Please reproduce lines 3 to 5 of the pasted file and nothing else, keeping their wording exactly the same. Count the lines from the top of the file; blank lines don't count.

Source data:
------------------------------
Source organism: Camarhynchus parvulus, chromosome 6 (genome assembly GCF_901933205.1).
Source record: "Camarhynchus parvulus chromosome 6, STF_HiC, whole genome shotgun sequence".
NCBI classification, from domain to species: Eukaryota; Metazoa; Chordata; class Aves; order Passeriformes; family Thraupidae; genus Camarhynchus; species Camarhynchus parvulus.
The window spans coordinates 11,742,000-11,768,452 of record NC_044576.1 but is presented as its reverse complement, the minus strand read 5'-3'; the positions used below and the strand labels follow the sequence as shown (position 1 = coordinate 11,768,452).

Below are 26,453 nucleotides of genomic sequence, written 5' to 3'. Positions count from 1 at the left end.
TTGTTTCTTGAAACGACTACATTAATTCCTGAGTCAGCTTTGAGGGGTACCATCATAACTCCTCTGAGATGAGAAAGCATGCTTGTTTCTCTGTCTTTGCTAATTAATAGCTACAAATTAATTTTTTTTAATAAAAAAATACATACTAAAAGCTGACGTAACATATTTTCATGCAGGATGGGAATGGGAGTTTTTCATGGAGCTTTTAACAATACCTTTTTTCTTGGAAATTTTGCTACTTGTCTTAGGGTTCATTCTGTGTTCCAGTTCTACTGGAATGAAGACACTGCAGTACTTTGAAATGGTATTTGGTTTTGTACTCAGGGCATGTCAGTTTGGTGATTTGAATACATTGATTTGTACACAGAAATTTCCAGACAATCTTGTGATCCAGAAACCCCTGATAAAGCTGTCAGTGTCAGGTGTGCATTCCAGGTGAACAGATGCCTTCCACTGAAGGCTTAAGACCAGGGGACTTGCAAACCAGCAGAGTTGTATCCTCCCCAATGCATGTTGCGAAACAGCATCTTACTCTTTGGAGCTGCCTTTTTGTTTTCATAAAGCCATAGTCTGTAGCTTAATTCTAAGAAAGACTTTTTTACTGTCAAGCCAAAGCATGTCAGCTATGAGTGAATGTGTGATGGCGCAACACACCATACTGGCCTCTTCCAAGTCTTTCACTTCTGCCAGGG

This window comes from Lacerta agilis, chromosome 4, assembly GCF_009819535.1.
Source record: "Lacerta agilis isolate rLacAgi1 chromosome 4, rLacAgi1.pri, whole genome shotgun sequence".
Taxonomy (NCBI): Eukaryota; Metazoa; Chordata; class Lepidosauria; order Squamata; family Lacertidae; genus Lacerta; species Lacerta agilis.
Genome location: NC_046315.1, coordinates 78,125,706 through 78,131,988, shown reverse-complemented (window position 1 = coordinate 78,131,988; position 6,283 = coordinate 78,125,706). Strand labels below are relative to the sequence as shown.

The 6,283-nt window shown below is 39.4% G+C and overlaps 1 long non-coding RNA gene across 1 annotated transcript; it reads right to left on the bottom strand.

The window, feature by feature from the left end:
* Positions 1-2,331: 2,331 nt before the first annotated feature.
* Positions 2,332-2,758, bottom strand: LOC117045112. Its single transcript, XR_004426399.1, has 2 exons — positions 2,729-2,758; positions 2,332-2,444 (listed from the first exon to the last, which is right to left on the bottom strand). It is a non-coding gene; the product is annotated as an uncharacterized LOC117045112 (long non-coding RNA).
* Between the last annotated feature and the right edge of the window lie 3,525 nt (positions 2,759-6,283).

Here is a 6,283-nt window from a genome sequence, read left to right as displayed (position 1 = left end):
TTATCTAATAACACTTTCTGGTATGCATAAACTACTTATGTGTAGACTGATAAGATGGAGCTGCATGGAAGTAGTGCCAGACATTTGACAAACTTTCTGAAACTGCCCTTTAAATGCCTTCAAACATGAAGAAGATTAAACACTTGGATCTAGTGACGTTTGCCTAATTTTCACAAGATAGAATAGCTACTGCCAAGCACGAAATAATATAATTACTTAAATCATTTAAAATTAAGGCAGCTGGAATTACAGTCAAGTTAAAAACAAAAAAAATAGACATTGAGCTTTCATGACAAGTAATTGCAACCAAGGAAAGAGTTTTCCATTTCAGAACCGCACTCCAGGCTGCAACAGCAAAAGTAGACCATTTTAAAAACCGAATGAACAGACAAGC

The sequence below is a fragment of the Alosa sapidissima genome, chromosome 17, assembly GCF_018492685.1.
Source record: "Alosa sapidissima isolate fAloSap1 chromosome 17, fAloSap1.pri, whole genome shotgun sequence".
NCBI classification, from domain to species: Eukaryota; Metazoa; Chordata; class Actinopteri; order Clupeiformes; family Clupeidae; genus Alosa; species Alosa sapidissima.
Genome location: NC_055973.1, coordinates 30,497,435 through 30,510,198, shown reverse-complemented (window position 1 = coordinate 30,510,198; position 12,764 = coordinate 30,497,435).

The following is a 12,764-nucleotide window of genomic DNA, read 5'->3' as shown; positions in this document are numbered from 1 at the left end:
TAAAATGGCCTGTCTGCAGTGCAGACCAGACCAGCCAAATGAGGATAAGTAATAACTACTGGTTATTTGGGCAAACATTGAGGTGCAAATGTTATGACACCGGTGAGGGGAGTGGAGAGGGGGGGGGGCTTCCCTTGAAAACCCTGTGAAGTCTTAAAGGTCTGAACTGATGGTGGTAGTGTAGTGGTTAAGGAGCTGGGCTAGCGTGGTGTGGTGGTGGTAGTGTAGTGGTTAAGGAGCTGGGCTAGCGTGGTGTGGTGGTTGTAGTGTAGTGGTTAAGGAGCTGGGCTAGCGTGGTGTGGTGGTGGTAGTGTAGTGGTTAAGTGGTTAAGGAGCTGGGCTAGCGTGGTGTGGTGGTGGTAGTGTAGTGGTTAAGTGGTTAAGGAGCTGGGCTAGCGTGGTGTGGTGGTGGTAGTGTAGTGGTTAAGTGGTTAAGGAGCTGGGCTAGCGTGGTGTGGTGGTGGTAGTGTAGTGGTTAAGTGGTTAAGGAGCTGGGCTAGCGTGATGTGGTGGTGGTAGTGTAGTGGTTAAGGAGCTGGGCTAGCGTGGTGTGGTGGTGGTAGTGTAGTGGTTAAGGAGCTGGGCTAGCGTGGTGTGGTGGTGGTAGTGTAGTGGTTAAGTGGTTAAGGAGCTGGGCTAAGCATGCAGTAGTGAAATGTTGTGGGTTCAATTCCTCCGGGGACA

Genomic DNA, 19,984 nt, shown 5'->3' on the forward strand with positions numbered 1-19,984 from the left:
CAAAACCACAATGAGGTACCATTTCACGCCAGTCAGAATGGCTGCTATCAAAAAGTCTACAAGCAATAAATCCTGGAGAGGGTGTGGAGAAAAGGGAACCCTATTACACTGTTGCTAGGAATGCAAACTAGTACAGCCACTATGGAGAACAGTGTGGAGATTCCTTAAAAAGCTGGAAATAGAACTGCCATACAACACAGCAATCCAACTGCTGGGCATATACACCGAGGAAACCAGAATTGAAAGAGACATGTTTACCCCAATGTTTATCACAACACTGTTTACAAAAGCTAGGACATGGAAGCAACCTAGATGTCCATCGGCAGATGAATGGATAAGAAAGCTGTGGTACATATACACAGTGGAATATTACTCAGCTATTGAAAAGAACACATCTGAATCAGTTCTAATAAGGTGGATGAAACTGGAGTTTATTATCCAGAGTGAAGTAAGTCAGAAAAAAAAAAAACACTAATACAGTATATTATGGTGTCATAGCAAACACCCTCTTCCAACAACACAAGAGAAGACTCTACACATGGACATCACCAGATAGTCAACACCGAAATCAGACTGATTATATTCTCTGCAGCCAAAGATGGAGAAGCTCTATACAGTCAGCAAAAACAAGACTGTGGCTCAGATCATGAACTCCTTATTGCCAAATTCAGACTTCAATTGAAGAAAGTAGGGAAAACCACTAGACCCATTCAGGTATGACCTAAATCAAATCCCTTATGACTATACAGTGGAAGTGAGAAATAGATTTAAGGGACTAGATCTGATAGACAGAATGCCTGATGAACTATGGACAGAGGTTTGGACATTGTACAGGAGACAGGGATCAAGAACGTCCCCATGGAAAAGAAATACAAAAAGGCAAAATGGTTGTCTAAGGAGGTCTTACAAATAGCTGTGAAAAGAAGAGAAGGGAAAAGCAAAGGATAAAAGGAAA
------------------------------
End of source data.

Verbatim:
NCBI classification, from domain to species: Eukaryota; Metazoa; Chordata; class Aves; order Passeriformes; family Thraupidae; genus Camarhynchus; species Camarhynchus parvulus.
The window spans coordinates 11,742,000-11,768,452 of record NC_044576.1 but is presented as its reverse complement, the minus strand read 5'-3'; the positions used below and the strand labels follow the sequence as shown (position 1 = coordinate 11,768,452).

Below are 26,453 nucleotides of genomic sequence, written 5' to 3'. Positions count from 1 at the left end.